Niagara Gazette — During more successful and populated times in the early 1900s, this area was growing along with the city’s industrial base and it became necessary to construct more neighborhood schools. Children walked to school in these days — no, this is not an April Fool comment — no school buses picked them up at corners near their residence, so it was necessary to locate schools in various parts of the city.
Built in 1907 the 13th Street School and the 22nd Street School were built in nearly identical designs. The architect was James R. White and they were considered the most modern school construction for the era. Both schools had the two entrances at either side of the front façade; one marked boys and one girls. Some historical research and my own vague memories of 22nd Street School (a bit later than these early days however) tells us that throughout the majority of the 1900s, the typical classroom had seating arranged in straight rows, with students seated alphabetically directly behind and next to one another. The arrangement focused on a teacher-centered classroom where information was presented in lecture format, verbally or written on the board. The teacher could observe all action going on in the room. A shift occurred late in the 1900s and into the 21st century with a focus on seating that promotes interactive learning, with students seated in groups at a small tables or a large conference table, for instance. Harry F. Abate School comes to mind which will be discussed in a later story.
Miss H. May Brown was the first principal of 13th Street School, a two-story brick building with 11 classrooms. An addition was added in 1917 bringing the cost of the entire project to $128,428.27. The school was closed in 1968 and the city obtained the property in 1976 and demolished the building with the exception of the gymnasium which was used for a short time as a recreation center and is currently owned by Eleventh Street Properties in the area principally owned by Niagara Falls Redevelopment. The last principal was Rudolph Marion.
Twenty-Second Street School was the one I attended for a couple of years while growing up on 18th Street in the city’s North End. It was located between Cleveland and Niagara avenues and was a two-story brick with 12 classrooms. Built in 1907 also, the total cost including land and equipment was $101,818.76. The first principal was Miss Nellie B. Flynn who remained in this position until 1938 when she retired. Original enrollment was 143 students with a staff of nine teachers. This grew into a staff of 17 with 623 students by 1920 at which time a three room annex was added. Hyde Park School was built in 1928 and absorbed many of the neighborhood students and the staff was once again reduced to nine. The school was closed in 1972 when Mrs. Ann Hodge was principal and the building was sold to A.D. Zoog, Inc. for $8,003 and later demolished. Residential housing now occupies this area.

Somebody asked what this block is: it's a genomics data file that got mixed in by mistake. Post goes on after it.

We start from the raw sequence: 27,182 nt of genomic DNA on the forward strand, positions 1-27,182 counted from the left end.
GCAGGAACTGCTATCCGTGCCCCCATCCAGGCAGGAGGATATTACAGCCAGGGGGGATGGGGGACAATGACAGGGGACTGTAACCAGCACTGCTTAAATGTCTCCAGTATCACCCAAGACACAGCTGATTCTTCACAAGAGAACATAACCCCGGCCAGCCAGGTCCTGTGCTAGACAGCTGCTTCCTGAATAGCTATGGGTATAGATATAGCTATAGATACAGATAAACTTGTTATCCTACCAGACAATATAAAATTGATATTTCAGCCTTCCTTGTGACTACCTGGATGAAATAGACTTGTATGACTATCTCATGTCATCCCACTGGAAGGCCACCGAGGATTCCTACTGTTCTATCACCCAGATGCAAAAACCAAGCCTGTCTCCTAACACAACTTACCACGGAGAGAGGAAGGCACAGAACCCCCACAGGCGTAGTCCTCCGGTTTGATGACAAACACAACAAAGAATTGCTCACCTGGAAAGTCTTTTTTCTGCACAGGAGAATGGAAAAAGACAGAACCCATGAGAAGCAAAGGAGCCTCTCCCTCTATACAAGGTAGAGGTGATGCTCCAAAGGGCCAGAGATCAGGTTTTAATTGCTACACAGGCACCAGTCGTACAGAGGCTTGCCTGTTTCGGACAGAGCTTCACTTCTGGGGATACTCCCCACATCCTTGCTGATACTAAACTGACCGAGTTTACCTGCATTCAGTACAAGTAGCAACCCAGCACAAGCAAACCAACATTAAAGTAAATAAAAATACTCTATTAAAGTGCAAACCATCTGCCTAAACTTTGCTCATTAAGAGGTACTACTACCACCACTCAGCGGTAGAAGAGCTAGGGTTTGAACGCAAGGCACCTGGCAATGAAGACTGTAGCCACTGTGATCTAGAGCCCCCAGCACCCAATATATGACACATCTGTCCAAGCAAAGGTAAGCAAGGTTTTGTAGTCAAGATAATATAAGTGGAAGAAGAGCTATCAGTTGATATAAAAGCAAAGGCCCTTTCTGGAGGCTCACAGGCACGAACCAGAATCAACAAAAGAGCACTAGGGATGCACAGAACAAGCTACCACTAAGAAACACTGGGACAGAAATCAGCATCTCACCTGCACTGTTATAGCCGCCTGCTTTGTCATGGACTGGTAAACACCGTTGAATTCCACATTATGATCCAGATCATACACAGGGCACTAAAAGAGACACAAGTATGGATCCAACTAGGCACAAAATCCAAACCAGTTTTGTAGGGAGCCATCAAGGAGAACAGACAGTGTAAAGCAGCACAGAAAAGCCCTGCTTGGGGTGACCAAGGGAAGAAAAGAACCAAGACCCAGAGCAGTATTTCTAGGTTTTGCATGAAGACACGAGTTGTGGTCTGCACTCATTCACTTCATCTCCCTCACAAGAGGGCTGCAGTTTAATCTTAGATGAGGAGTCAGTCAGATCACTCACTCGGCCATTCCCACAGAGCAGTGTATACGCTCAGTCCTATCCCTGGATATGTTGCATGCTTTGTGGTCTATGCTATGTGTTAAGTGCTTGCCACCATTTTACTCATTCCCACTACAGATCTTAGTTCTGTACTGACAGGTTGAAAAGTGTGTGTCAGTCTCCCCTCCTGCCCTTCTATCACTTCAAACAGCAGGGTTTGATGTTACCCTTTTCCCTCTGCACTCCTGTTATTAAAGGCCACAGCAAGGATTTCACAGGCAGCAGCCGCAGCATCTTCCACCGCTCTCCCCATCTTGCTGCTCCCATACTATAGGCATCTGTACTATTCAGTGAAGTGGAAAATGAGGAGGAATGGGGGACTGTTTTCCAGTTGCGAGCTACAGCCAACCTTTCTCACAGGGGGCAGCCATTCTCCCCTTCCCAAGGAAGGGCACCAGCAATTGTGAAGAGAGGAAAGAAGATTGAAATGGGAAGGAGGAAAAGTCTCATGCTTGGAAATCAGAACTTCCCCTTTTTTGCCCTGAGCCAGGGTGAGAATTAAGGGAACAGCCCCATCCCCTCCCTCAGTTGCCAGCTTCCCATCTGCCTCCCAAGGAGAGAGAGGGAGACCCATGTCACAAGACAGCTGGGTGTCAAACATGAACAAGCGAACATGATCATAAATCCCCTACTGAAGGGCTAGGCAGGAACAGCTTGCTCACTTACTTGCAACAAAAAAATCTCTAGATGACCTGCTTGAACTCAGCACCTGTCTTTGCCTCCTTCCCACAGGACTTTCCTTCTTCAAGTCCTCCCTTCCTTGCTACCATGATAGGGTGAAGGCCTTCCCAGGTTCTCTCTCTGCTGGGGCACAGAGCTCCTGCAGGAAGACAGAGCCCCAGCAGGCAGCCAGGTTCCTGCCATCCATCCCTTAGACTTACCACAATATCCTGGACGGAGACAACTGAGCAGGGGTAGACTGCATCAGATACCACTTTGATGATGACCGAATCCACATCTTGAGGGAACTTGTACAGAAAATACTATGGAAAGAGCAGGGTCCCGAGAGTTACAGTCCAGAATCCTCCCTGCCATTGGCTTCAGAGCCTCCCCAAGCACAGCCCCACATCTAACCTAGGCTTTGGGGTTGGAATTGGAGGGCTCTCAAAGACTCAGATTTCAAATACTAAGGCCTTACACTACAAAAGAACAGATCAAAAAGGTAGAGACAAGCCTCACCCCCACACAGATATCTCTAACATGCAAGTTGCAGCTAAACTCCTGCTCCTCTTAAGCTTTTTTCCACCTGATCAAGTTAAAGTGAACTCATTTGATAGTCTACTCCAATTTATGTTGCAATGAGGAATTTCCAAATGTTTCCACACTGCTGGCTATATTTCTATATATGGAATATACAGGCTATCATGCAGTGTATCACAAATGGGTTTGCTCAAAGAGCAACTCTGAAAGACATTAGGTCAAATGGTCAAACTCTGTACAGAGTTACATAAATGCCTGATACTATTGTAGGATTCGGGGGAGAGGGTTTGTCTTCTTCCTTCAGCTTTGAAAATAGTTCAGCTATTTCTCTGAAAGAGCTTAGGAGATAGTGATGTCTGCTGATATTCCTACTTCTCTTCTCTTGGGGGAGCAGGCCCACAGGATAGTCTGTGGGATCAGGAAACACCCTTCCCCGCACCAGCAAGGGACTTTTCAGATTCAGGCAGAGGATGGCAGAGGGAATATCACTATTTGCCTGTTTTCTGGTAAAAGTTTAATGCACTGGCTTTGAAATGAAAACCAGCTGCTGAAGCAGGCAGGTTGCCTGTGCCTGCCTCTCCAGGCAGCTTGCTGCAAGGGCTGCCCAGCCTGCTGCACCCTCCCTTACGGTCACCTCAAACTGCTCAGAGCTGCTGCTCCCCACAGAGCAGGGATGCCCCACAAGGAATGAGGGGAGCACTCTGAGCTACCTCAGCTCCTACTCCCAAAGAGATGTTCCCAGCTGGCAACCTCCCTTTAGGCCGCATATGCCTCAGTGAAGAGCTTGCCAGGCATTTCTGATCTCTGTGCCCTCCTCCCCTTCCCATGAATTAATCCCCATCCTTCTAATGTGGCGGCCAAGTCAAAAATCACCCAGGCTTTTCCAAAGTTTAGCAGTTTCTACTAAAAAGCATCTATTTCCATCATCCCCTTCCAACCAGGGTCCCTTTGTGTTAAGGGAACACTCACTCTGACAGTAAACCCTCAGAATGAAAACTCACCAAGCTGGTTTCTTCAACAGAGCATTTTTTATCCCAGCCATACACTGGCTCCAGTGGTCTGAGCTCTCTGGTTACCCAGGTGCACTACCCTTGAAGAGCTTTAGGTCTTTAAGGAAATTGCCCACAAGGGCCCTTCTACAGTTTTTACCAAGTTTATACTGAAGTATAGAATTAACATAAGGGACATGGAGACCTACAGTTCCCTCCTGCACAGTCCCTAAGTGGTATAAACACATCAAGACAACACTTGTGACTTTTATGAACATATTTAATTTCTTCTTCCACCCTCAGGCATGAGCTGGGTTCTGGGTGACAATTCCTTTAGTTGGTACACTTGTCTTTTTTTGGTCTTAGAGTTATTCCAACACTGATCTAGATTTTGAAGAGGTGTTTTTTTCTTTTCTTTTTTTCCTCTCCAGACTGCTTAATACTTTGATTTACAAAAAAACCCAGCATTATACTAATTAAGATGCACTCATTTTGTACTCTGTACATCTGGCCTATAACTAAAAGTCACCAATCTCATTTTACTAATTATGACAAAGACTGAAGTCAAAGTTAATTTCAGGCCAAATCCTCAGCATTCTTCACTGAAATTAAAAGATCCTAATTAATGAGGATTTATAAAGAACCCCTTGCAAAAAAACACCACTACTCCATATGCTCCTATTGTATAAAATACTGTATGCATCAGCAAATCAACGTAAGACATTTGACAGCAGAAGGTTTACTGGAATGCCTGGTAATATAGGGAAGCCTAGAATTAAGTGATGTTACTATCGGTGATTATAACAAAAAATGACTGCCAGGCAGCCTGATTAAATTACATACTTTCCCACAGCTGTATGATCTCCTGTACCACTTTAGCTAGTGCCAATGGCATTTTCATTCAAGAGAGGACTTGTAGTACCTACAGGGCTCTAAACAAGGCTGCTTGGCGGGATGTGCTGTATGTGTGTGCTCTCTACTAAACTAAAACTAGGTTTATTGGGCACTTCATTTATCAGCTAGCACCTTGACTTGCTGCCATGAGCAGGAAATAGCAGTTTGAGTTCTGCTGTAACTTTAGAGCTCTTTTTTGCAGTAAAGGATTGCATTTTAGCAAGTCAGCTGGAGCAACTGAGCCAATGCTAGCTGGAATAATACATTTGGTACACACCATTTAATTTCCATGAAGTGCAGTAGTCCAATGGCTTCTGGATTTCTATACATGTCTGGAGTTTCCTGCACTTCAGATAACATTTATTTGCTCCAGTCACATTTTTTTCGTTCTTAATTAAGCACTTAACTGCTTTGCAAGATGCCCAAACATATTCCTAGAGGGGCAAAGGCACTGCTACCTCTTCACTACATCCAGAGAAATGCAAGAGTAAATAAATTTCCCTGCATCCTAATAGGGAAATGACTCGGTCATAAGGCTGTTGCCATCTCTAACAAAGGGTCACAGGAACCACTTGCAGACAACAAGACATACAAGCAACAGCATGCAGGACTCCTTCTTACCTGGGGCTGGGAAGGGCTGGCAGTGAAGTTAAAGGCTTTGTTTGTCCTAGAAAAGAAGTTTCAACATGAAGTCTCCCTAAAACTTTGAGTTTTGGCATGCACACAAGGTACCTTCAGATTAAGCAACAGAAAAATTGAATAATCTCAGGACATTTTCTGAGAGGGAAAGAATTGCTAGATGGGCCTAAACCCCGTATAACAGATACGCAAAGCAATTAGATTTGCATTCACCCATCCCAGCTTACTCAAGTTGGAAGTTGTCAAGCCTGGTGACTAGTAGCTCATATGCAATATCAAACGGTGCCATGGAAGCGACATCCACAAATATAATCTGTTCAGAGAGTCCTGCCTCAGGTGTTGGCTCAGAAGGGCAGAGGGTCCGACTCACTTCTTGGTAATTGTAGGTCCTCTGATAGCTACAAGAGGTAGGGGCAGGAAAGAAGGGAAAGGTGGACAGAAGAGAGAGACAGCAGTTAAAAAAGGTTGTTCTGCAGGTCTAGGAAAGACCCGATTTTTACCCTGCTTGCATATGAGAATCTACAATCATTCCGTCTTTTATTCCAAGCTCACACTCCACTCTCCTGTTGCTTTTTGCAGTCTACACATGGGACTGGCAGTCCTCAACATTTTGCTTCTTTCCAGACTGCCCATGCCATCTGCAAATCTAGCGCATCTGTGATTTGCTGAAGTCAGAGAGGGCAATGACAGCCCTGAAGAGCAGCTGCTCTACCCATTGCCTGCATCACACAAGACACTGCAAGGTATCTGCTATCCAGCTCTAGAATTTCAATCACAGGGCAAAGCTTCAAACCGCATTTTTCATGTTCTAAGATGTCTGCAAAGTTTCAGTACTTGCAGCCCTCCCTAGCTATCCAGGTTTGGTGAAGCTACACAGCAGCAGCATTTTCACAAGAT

Construction of the 10th Street School located at the corner of Ferry Avenue and 10th Street began during January of 1914. This was a rapid growth period in this area of the city also. Architects were from the firm of Wright & Kremers and the contractors were Allen and Smith of Buffalo. The building was open for school that same September as promised and contained a new feature not included in any of the previous new schools of the same period — a swimming pool with showers and other accessories. There were 11 classrooms in the two-story brick building with a total cost of $143,736.78. The first principal was William J. Downey and Rudolph P. Marion closed this school in 1972 when the board of education sold it to Forrester Development Corp. for $28,500. It has been operated since then as a community health center.
During the mid 1900s there was a need for more school facilities and in 1918 the 24th Street School was built between Forest and Independence avenues. The architect was Charles R. Phelps and was considered the most up-to-date school of the times. A swimming pool with accompanying facilities was included in this school also.
The first principal was Leslie C. Dona. A grandstand was added in 1925 but was removed in 1955 and remodeling took place in 1960 when an auditorium and gymnasium were added. The cost of the original portion was $195,170.08 which included the land, building and equipment. The 1960 addition and remodeling costs were another $238,177.00. When the elementary school closed in 1976, the principal was Mrs. Margaret Russo. It was used for the Niagara Falls Adult Education Center when the Whitney Avenue School closed. This Center was moved again in 1991 to the South Junior High School and the 24th Street School became a satellite of Gaskill Middle School. It later became an alternative school and is now occupied as the second location of the Head Start program following the sale of the Sacred Heart complex on South Avenue.
There were several more schools built during these times due to population growth and I am sure there are many memories floating around about the ones I have covered so far. This type of “local” school had a large impact on the building and nurturing of neighborhoods, which in turn built lifetime friendships and relationships. Stay tuned.Norma Higgs serves with the Niagara Beautification Commission and Niagara Falls Block Club Council.